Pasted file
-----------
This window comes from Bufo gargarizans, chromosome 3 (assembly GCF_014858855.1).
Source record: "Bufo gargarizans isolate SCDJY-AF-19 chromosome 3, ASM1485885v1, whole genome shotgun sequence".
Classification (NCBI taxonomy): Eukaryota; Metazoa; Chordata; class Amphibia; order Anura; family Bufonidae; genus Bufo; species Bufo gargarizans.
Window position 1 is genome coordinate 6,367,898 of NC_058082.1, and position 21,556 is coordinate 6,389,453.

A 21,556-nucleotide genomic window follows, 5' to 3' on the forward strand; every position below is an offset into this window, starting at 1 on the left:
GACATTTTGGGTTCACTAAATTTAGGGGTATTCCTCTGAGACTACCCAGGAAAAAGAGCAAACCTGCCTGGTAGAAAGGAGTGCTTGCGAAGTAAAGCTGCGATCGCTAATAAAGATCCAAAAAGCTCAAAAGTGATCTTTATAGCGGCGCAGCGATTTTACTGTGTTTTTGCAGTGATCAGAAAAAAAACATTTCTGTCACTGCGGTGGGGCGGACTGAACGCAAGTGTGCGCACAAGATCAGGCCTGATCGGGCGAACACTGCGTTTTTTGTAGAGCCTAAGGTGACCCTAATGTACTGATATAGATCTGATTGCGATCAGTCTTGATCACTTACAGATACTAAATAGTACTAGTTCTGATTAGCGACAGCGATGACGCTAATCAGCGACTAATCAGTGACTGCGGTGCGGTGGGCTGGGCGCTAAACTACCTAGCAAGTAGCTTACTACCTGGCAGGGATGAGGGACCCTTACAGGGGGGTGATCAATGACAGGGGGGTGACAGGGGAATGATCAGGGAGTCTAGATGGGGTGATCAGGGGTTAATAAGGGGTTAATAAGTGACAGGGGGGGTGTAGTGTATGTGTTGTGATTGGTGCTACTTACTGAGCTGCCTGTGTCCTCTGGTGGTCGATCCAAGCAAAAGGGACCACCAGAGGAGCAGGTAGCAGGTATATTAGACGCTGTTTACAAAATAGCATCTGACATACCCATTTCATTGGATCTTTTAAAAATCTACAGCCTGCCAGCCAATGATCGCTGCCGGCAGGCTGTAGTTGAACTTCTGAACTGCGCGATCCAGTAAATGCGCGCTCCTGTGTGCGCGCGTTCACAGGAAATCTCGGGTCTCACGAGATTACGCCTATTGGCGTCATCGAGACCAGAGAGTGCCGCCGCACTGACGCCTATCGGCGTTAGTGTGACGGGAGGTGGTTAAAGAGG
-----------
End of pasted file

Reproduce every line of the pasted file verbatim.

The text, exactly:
This window comes from Bufo gargarizans, chromosome 3 (assembly GCF_014858855.1).
Source record: "Bufo gargarizans isolate SCDJY-AF-19 chromosome 3, ASM1485885v1, whole genome shotgun sequence".
Classification (NCBI taxonomy): Eukaryota; Metazoa; Chordata; class Amphibia; order Anura; family Bufonidae; genus Bufo; species Bufo gargarizans.
Window position 1 is genome coordinate 6,367,898 of NC_058082.1, and position 21,556 is coordinate 6,389,453.

A 21,556-nucleotide genomic window follows, 5' to 3' on the forward strand; every position below is an offset into this window, starting at 1 on the left:
GACATTTTGGGTTCACTAAATTTAGGGGTATTCCTCTGAGACTACCCAGGAAAAAGAGCAAACCTGCCTGGTAGAAAGGAGTGCTTGCGAAGTAAAGCTGCGATCGCTAATAAAGATCCAAAAAGCTCAAAAGTGATCTTTATAGCGGCGCAGCGATTTTACTGTGTTTTTGCAGTGATCAGAAAAAAAACATTTCTGTCACTGCGGTGGGGCGGACTGAACGCAAGTGTGCGCACAAGATCAGGCCTGATCGGGCGAACACTGCGTTTTTTGTAGAGCCTAAGGTGACCCTAATGTACTGATATAGATCTGATTGCGATCAGTCTTGATCACTTACAGATACTAAATAGTACTAGTTCTGATTAGCGACAGCGATGACGCTAATCAGCGACTAATCAGTGACTGCGGTGCGGTGGGCTGGGCGCTAAACTACCTAGCAAGTAGCTTACTACCTGGCAGGGATGAGGGACCCTTACAGGGGGGTGATCAATGACAGGGGGGTGACAGGGGAATGATCAGGGAGTCTAGATGGGGTGATCAGGGGTTAATAAGGGGTTAATAAGTGACAGGGGGGGTGTAGTGTATGTGTTGTGATTGGTGCTACTTACTGAGCTGCCTGTGTCCTCTGGTGGTCGATCCAAGCAAAAGGGACCACCAGAGGAGCAGGTAGCAGGTATATTAGACGCTGTTTACAAAATAGCATCTGACATACCCATTTCATTGGATCTTTTAAAAATCTACAGCCTGCCAGCCAATGATCGCTGCCGGCAGGCTGTAGTTGAACTTCTGAACTGCGCGATCCAGTAAATGCGCGCTCCTGTGTGCGCGCGTTCACAGGAAATCTCGGGTCTCACGAGATTACGCCTATTGGCGTCATCGAGACCAGAGAGTGCCGCCGCACTGACGCCTATCGGCGTTAGTGTGACGGGAGGTGGTTAAAGAGG